On the economic front, the Eurozone releases Industrial Production for April on Monday. The consensus stands at 0.4% m/m and a whopping 37.4% y/y. On Thursday, the EU releases Final CPI y/y for May, with an estimate of 2.0%, unchanged from the preliminary reading.
The Norges Bank, the country’s central bank, holds its policy meeting on Thursday. The bank is expected to maintain its key rate at 0% and signal that it plans to hike rates later this year. The big question is whether the bank will hike rates hike in September or December. If the central bank does raise rates this year, it would become the first major European central bank to raise rates since the start of the Covid pandemic.
The Swiss National Bank (SNB) will announce its rate decision on Thursday. The bank is widely expected to keep its deposit rate at -0.75%, the lowest rate for any major central bank, and will publish its annual financial stability report. SNB Vice-President Fritz Zurbruegg said in an interview that the bank will continue its policy of negative rates and will intervene in the foreign exchange markets when necessary.
President Joe Biden is currently on a state visit to the UK. On Sunday, Biden and his wife will meet Queen Elizabeth II at Windsor Castle.
On Monday, the UK government will announce if the government plans to end England’s lockdown on June 21. Cases of the Covid Delta variant have been on the rise. Last week, the number of daily confirmed cases was the highest since February. As a result, the June 21 target is increasingly in doubt.
The Association of Corporate Treasurer’s conference takes place from Monday to Thursday. The keynote speaker will be BoE Governor Andrew Bailey.
The UK will publish employment data on Tuesday. The unemployment rate for April is expected to remain unchanged at 4.8%. On Wednesday, CPI y/y is projected to accelerate to 1.8% in May, up from 1.5% beforehand.
On Friday, Iran holds a national election to choose a successor to President Hassan Rouhani.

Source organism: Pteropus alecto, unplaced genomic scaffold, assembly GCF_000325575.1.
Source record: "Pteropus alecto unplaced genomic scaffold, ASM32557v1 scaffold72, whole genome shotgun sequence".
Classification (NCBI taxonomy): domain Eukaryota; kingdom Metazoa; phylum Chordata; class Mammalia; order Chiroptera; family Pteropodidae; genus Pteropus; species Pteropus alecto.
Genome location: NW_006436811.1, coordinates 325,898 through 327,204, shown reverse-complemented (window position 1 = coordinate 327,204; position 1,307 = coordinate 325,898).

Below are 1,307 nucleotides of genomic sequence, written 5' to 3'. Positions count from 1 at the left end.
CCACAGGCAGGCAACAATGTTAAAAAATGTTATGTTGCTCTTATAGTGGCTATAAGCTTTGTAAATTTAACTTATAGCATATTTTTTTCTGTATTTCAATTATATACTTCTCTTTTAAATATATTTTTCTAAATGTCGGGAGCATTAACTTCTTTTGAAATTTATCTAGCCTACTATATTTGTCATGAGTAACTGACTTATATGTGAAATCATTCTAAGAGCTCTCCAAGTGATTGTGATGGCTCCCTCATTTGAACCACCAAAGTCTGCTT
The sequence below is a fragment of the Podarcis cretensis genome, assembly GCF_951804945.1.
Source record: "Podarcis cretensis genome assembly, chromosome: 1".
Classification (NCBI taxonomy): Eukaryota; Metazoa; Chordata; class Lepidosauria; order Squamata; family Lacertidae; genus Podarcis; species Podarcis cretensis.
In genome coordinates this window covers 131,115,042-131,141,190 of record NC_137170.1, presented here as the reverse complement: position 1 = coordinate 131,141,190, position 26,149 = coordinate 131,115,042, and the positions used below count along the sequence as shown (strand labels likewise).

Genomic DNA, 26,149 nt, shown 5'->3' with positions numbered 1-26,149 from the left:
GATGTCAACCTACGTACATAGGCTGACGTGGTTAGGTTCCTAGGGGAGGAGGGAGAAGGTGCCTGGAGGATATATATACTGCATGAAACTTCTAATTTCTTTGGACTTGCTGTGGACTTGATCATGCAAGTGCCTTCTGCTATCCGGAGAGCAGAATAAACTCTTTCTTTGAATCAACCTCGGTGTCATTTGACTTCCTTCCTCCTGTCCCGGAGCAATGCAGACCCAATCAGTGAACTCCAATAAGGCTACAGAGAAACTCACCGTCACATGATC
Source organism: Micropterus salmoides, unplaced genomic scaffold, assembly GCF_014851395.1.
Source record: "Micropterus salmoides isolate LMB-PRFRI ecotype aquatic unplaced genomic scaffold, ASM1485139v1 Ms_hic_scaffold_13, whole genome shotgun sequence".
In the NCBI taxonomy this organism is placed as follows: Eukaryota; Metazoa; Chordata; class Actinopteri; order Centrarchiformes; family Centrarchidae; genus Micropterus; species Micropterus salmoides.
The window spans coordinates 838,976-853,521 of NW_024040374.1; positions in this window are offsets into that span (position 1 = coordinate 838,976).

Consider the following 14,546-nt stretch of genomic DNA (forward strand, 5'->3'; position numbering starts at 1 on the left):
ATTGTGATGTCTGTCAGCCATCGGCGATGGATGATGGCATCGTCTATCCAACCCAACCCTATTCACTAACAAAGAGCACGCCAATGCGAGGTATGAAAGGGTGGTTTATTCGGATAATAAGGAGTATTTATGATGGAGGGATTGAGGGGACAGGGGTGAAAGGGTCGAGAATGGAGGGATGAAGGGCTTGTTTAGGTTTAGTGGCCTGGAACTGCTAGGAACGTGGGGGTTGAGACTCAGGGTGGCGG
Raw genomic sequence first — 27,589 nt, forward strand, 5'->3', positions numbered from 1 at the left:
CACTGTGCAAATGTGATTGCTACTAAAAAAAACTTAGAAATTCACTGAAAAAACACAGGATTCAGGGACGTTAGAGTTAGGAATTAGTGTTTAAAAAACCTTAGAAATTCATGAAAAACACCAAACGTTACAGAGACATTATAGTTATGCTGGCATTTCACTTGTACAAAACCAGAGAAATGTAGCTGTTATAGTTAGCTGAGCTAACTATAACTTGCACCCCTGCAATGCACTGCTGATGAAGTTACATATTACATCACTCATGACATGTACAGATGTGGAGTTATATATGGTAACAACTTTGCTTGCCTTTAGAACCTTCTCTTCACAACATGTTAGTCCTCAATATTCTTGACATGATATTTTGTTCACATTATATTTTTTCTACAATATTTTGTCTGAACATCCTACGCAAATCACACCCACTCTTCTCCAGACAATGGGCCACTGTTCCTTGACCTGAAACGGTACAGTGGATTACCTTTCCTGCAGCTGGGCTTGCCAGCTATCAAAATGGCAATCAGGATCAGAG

On Wednesday, Russian President Vladimir Putin will meet with US President Joe Biden in Geneva, in what is expected to be a cordial but frosty meeting.
Prior to the Geneva meeting, Biden will meet with European leaders at a NATO Summit in Brussels. Topics of discussion will include Russian aggression and cyber attacks.
Presidents Joe Biden and Recep Erdogan will meet on the sidelines of the NATO Summit on Monday. The meeting comes at a time when the Biden Administration has been sharply critical of Turkey’s foreign policy and human rights record.
The central bank (CBRT) is widely expected to keep rates at 19% at the policy meeting on Thursday. CPI, which has been running in double digits, ended a streak of seven consecutive increases in May. This could make it more difficult for the central bank governor to resist President Erdogan’s demand to lower rates.
Local equities finished the week in the red as China passed a law penalising companies in China if they comply with sanctions from overseas governments. (read USA and Europe) That rock and a hard place law may weigh on sentiment next week. Additionally, there is some geopolitical risk attached to the weekend G-7 meeting in Britain. Notably President Biden is turning up the heat on China internationally, while his trade minions have constructive interactions with their Chinese counterparts.